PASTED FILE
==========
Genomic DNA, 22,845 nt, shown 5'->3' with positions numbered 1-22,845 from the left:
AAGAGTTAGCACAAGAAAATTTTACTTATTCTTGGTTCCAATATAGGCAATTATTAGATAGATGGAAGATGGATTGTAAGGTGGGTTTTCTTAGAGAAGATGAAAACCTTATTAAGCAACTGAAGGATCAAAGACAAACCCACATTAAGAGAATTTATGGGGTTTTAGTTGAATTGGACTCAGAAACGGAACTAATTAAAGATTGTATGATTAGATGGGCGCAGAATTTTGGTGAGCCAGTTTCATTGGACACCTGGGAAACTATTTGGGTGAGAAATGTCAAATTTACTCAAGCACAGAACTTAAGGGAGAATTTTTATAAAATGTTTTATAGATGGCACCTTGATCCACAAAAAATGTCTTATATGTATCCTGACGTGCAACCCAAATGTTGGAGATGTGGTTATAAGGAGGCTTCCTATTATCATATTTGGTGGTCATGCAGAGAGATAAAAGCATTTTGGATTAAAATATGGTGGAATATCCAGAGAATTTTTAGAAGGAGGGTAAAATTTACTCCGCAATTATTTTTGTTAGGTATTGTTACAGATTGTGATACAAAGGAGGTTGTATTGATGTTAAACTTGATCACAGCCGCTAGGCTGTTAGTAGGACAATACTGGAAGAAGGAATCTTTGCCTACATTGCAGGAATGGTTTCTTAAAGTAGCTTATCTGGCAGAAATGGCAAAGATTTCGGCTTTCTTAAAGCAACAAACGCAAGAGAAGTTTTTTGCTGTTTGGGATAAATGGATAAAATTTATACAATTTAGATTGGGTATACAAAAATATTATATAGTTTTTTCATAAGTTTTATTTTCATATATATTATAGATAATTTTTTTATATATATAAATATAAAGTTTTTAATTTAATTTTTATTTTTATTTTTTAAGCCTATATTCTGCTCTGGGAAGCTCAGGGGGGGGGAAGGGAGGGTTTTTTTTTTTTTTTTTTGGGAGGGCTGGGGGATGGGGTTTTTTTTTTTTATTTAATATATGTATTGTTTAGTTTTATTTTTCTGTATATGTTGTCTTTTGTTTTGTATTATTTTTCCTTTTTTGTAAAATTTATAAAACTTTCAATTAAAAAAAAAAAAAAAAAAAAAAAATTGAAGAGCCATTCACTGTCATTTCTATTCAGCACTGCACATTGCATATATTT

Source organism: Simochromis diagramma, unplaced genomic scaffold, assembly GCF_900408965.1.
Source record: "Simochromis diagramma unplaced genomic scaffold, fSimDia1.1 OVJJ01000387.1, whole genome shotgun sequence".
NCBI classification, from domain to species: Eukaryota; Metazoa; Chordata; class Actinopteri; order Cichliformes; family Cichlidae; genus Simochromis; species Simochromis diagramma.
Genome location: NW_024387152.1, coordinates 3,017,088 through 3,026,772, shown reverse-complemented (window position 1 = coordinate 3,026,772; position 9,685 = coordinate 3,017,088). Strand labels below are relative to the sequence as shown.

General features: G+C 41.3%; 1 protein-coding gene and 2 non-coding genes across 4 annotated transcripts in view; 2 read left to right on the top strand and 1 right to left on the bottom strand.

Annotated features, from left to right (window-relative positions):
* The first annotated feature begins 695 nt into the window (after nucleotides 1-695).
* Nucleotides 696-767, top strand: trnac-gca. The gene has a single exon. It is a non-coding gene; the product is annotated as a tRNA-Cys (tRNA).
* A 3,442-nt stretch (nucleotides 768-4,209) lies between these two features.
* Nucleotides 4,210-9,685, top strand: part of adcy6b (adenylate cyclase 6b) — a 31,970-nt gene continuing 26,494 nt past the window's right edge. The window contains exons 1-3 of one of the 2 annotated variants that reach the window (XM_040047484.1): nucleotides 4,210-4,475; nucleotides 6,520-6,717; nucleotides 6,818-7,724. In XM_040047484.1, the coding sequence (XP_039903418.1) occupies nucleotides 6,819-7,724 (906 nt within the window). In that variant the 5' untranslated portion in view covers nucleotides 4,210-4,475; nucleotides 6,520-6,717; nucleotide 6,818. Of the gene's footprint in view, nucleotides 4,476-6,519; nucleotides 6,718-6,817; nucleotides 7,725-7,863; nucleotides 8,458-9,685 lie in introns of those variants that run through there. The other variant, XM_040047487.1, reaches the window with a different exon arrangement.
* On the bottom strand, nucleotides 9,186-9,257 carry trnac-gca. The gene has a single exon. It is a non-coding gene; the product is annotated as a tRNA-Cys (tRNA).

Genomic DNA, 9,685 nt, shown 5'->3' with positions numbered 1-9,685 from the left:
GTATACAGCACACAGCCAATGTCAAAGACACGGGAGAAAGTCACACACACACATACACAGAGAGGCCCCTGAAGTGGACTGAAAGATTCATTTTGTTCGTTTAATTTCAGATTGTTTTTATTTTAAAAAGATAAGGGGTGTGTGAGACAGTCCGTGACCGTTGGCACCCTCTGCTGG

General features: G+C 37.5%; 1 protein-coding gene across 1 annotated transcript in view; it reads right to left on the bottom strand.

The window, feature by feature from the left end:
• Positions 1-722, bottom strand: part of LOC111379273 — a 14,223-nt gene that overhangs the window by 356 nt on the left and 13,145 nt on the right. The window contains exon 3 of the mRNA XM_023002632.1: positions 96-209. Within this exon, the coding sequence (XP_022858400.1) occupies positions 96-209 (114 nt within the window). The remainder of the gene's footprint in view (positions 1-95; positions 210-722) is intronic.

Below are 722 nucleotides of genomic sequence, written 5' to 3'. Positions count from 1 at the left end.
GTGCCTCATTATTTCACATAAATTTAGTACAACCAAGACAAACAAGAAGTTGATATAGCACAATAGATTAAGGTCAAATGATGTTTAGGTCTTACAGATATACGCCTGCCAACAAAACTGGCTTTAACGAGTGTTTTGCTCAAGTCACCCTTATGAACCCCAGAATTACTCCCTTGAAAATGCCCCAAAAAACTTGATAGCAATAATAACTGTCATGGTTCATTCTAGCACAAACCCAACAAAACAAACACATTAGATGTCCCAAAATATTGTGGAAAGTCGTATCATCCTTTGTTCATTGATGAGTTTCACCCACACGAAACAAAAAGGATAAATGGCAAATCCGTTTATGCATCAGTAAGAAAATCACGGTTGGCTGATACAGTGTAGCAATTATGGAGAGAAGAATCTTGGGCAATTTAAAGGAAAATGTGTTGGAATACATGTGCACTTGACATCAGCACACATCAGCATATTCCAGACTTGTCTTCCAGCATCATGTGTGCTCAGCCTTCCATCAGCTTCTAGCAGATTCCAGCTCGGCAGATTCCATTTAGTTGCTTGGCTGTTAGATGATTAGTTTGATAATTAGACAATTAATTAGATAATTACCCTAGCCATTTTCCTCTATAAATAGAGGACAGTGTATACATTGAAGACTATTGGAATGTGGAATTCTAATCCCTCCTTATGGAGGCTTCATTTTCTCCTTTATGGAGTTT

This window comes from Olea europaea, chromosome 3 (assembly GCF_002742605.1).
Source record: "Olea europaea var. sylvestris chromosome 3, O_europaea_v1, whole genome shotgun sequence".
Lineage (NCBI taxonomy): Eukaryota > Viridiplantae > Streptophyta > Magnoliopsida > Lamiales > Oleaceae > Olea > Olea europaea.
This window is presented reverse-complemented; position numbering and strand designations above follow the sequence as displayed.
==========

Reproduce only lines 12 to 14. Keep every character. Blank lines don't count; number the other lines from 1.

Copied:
* Nucleotides 4,210-9,685, top strand: part of adcy6b (adenylate cyclase 6b) — a 31,970-nt gene continuing 26,494 nt past the window's right edge. The window contains exons 1-3 of one of the 2 annotated variants that reach the window (XM_040047484.1): nucleotides 4,210-4,475; nucleotides 6,520-6,717; nucleotides 6,818-7,724. In XM_040047484.1, the coding sequence (XP_039903418.1) occupies nucleotides 6,819-7,724 (906 nt within the window). In that variant the 5' untranslated portion in view covers nucleotides 4,210-4,475; nucleotides 6,520-6,717; nucleotide 6,818. Of the gene's footprint in view, nucleotides 4,476-6,519; nucleotides 6,718-6,817; nucleotides 7,725-7,863; nucleotides 8,458-9,685 lie in introns of those variants that run through there. The other variant, XM_040047487.1, reaches the window with a different exon arrangement.
* On the bottom strand, nucleotides 9,186-9,257 carry trnac-gca. The gene has a single exon. It is a non-coding gene; the product is annotated as a tRNA-Cys (tRNA).

Genomic DNA, 9,685 nt, shown 5'->3' with positions numbered 1-9,685 from the left: